On November 21, 1985, Ginebra import Michael Hackett became the first PBA player to score more than 100 points in an official game. Playing against the Great Taste Coffeemakers in Game 1 of their best-of-five series for third place in the Reinforced Conference, Hackett pumped in 103 points to lead the Gins to a 197-168 rout over Great Taste.
The Rivalry takes a look back at the amazing feat made by “The Mighty Bucket” 37 years ago this week.
The year 1985 is regarded in PBA history as one of the most significant seasons, the start of its most glorious run that spawned two decades. The league initially struggled after seeing powerhouses Toyota disband the previous year and Crispa prior to the start of the season.
Through the exceptional leadership of President Carlos “Honeyboy” Palanca, III, the stern, authoritative approach of Commissioner Mariano Yenko and the more active role in day-to-day operations by Deputy Commissioner Tommy Manotoc, the PBA saw itself growing by leaps and bounds.
One factor was the apparent parity that Manotoc conscientiously worked on to ensure that not one or two teams will dominate the league. When Crispa disbanded and Shell bought the franchise, he didn’t allow all Crispa players to stay at Shell, and instead, distributed them to other teams. Atoy Co, Yoyoy Villamin and Fritz Gaston went to Manila Beer, Abet Guidaben, Freddie Hubalde and Padim Israel joined Tanduay, Philip Cezar, Bernie Fabiosa Jimmy Javier and Bay Cristobal stayed with Shell while Willie Pearson took his wares to Great Taste. Lim Eng Beng was the 12th player and retired at the end of the 1984 season only to be reinstated in 1986 by Manila Beer.
Similarly, Bogs Adornado was close to signing up with Ginebra San Miguel to join forces with 1973 RP Team teammates Robert Jaworski and Francis Arnaiz, but Manotoc prevented the deal from being consummated. Instead, the sweet-shooting Adornado joined new team Shell.
It was no surprise therefore that all six teams were equally capable of winning a PBA title, making the games close and more exciting, the fans’ support spreading out to all the teams, and the games becoming extremely unpredictable.
The animosity between former Toyota teammates Robert Jaworski and Ramon Fernandez remained at a high, triggering a rivalry initially between Jaworski’s Ginebra and Fernandez’s Manila Beer, then later, Tanduay, after he was traded to the Elizalde franchise for Guidaben.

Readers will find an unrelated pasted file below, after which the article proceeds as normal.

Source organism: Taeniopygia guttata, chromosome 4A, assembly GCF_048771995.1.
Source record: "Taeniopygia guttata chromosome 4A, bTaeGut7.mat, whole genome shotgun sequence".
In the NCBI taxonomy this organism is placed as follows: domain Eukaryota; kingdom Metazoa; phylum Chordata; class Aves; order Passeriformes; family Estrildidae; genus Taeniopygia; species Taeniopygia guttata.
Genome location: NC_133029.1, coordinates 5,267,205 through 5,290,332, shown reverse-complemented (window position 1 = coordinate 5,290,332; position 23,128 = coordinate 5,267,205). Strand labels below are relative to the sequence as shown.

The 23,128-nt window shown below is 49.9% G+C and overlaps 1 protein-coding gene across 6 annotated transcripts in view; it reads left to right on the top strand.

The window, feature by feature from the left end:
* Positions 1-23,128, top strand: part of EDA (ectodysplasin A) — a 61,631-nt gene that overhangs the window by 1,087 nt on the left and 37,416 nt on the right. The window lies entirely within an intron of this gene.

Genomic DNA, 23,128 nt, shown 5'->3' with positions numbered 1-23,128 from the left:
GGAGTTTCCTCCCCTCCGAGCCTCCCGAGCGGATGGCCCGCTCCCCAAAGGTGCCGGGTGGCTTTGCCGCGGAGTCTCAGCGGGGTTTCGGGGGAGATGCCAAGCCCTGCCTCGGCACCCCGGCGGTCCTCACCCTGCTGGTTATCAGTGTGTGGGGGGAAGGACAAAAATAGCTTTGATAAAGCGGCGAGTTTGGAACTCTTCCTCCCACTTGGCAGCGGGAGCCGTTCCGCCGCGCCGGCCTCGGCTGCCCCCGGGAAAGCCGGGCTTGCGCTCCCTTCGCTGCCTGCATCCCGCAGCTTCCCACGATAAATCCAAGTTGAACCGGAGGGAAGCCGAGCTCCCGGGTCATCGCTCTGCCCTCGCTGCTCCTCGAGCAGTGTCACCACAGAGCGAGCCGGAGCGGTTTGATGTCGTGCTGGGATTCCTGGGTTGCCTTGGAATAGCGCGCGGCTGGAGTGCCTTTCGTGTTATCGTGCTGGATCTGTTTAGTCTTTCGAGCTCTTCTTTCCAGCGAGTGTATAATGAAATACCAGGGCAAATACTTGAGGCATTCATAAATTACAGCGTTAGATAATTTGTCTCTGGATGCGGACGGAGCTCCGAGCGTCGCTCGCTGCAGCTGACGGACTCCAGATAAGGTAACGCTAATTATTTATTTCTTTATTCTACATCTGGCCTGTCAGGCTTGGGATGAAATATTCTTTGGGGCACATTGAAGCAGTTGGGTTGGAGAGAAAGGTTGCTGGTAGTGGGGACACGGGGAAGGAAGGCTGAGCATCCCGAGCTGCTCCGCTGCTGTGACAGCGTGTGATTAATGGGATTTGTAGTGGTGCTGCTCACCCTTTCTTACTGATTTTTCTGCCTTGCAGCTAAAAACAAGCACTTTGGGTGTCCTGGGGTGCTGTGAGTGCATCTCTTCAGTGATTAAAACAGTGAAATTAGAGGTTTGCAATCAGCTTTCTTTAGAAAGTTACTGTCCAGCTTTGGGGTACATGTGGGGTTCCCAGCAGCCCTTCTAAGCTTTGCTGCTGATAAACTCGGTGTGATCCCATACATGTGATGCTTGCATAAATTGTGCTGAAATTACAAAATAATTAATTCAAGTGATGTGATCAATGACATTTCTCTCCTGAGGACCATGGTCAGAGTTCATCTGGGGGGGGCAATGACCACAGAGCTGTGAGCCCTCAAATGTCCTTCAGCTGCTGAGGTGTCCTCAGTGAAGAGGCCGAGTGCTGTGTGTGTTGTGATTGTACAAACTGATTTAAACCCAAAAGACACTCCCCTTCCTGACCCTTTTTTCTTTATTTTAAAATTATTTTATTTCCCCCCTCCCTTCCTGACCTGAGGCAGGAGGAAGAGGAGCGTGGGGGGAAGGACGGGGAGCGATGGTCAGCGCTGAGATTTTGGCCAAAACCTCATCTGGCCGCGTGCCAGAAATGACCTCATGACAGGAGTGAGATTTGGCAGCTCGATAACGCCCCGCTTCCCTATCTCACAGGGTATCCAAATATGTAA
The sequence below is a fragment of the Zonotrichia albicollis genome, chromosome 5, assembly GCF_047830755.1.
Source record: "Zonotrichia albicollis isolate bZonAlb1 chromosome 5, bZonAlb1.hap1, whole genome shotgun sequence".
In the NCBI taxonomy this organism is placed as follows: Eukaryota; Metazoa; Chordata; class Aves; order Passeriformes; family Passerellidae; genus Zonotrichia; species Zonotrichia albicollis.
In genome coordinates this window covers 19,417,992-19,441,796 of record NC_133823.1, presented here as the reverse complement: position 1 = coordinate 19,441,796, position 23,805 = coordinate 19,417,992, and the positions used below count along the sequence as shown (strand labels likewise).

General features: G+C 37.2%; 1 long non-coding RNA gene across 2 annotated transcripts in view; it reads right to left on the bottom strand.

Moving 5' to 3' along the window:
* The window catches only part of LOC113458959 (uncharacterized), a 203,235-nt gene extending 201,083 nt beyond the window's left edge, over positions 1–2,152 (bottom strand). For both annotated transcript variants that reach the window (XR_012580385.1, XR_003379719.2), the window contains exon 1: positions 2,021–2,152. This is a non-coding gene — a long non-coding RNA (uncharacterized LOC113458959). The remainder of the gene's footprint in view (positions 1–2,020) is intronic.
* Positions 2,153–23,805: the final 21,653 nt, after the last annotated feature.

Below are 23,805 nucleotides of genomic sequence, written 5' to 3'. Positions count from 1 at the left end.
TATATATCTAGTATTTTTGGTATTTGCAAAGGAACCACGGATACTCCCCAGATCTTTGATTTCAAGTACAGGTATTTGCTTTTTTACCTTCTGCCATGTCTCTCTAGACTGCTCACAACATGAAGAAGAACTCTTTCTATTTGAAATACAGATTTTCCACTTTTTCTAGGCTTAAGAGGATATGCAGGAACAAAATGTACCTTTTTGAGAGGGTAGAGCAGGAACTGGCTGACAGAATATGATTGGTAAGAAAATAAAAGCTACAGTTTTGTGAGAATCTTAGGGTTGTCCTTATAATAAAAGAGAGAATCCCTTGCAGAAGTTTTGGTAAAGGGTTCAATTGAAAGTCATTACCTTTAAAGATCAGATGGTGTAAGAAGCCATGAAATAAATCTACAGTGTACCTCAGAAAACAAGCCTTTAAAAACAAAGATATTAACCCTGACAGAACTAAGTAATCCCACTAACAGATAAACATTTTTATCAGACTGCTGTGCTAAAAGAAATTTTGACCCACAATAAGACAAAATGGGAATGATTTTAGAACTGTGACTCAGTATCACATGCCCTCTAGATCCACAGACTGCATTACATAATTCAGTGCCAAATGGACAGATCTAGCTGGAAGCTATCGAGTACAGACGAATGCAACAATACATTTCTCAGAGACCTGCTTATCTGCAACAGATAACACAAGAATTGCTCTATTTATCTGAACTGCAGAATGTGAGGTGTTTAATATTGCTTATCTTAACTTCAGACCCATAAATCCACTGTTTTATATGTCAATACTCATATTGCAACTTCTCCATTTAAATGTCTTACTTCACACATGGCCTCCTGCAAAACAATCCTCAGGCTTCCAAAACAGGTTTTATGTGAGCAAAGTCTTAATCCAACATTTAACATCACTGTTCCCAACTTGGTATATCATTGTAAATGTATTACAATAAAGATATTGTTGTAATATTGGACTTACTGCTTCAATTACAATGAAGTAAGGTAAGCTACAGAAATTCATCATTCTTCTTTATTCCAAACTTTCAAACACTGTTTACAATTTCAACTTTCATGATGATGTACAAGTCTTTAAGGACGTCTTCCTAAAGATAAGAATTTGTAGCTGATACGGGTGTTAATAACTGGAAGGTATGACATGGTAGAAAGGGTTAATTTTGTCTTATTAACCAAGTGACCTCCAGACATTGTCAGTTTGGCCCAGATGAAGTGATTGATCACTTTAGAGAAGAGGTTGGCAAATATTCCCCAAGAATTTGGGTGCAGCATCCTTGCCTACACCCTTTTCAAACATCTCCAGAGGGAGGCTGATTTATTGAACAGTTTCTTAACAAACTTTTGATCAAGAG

The league also benefited with the NCC national team returning for another two-conference stint that year. The nationals were in the homestretch of their preparation for the 1985 ABC to be held at Kuala Lumpur. Learning from their experience the previous season, Coach Ron Jacobs’ charges were primed to figure prominently for the championship.
Then, there was the implementation for the first time of the no harm, no foul rule, a concept authored by Manotoc where fouls that won’t impede the movement of a player or force him to miss a shot won’t be called. Manotoc spoke eloquently on this, “A referee can defang a team, render it helpless, demoralize it by calling fouls needlessly, and then hide behind the immunity of judgement calls.” In Manotoc’s own definition of the no harm, no foul rule, “Unless personal contacts are such that they hinder the natural flow of the game, the game must go on unmolested.”
Great Taste rode high in the first two conferences, winning both championships as Ricardo Brown proved to be everyone’s nightmare. The Quick Brown Fox averaged 27.9 points in 65 games to win the Most Valuable Player award practically unchallenged.
The Reinforced Conference
The Coffeemakers were deadset on winning the grand slam. With the conference format allowing for one import with a height ceiling of 6’6, they brought in 6’5 Wally Rank, a fifth-round pick by the San Diego Clippers in the 1980 NBA draft. Rank, though, only got to play four games before being replaced by Michael Britt. Britt didn’t impress Coach Baby Dalupan, and was eventually replaced by Corey Blackwell, who played for the Seattle Supersonics.
Magnolia opted for balik-import Norman Black who powered the franchise to its second PBA title in the 1982 Invitationals. Manila Beer picked Francois Wise, who previously played for U/Tex in 1981 and 1982 and Tanduay in 1983. Shell paraded NBA veteran Howard Carter, who was later replaced by Lester Rowe of West Virginia.
NCC brought in the team that would represent the country in the upcoming 1985 ABC tournament. Since Chip Engelland was not yet eligible to play in the ABC, Coach Jacobs opted to sit him out for the Reinforced. Instead, he had Dennis Still and Jeff Moore leading the nationals.